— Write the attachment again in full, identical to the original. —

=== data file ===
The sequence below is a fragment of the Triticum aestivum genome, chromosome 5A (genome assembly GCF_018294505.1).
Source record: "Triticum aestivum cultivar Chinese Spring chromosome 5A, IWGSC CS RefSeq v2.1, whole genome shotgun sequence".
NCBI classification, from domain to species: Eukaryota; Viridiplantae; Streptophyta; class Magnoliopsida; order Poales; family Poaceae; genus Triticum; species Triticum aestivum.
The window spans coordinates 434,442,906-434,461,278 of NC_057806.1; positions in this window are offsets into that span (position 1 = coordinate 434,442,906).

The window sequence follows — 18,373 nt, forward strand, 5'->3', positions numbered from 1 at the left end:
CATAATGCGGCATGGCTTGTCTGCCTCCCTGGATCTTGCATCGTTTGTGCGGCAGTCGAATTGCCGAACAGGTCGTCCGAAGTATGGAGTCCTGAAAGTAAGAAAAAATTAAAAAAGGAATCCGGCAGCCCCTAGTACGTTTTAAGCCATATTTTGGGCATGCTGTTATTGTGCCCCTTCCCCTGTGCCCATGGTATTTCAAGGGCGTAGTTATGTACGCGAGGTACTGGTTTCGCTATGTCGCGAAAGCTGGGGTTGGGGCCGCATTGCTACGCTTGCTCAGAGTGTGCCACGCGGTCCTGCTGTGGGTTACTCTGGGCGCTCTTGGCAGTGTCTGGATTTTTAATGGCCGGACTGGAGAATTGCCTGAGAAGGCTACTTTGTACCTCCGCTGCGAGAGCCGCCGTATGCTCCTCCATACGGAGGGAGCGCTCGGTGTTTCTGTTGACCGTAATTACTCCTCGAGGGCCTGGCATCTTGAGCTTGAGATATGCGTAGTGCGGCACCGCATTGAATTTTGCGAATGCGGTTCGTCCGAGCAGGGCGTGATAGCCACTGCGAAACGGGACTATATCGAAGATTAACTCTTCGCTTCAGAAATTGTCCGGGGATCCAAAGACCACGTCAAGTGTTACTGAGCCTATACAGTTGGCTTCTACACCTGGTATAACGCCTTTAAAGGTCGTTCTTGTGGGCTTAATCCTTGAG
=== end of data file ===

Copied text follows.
The sequence below is a fragment of the Triticum aestivum genome, chromosome 5A (genome assembly GCF_018294505.1).
Source record: "Triticum aestivum cultivar Chinese Spring chromosome 5A, IWGSC CS RefSeq v2.1, whole genome shotgun sequence".
NCBI classification, from domain to species: Eukaryota; Viridiplantae; Streptophyta; class Magnoliopsida; order Poales; family Poaceae; genus Triticum; species Triticum aestivum.
The window spans coordinates 434,442,906-434,461,278 of NC_057806.1; positions in this window are offsets into that span (position 1 = coordinate 434,442,906).

The window sequence follows — 18,373 nt, forward strand, 5'->3', positions numbered from 1 at the left end:
CATAATGCGGCATGGCTTGTCTGCCTCCCTGGATCTTGCATCGTTTGTGCGGCAGTCGAATTGCCGAACAGGTCGTCCGAAGTATGGAGTCCTGAAAGTAAGAAAAAATTAAAAAAGGAATCCGGCAGCCCCTAGTACGTTTTAAGCCATATTTTGGGCATGCTGTTATTGTGCCCCTTCCCCTGTGCCCATGGTATTTCAAGGGCGTAGTTATGTACGCGAGGTACTGGTTTCGCTATGTCGCGAAAGCTGGGGTTGGGGCCGCATTGCTACGCTTGCTCAGAGTGTGCCACGCGGTCCTGCTGTGGGTTACTCTGGGCGCTCTTGGCAGTGTCTGGATTTTTAATGGCCGGACTGGAGAATTGCCTGAGAAGGCTACTTTGTACCTCCGCTGCGAGAGCCGCCGTATGCTCCTCCATACGGAGGGAGCGCTCGGTGTTTCTGTTGACCGTAATTACTCCTCGAGGGCCTGGCATCTTGAGCTTGAGATATGCGTAGTGCGGCACCGCATTGAATTTTGCGAATGCGGTTCGTCCGAGCAGGGCGTGATAGCCACTGCGAAACGGGACTATATCGAAGATTAACTCTTCGCTTCAGAAATTGTCCGGGGATCCAAAGACCACGTCAAGTGTTACTGAGCCTATACAGTTGGCTTCTACACCTGGTATAACGCCTTTAAAGGTCGTTCTTGTGGGCTTAATCCTTGAG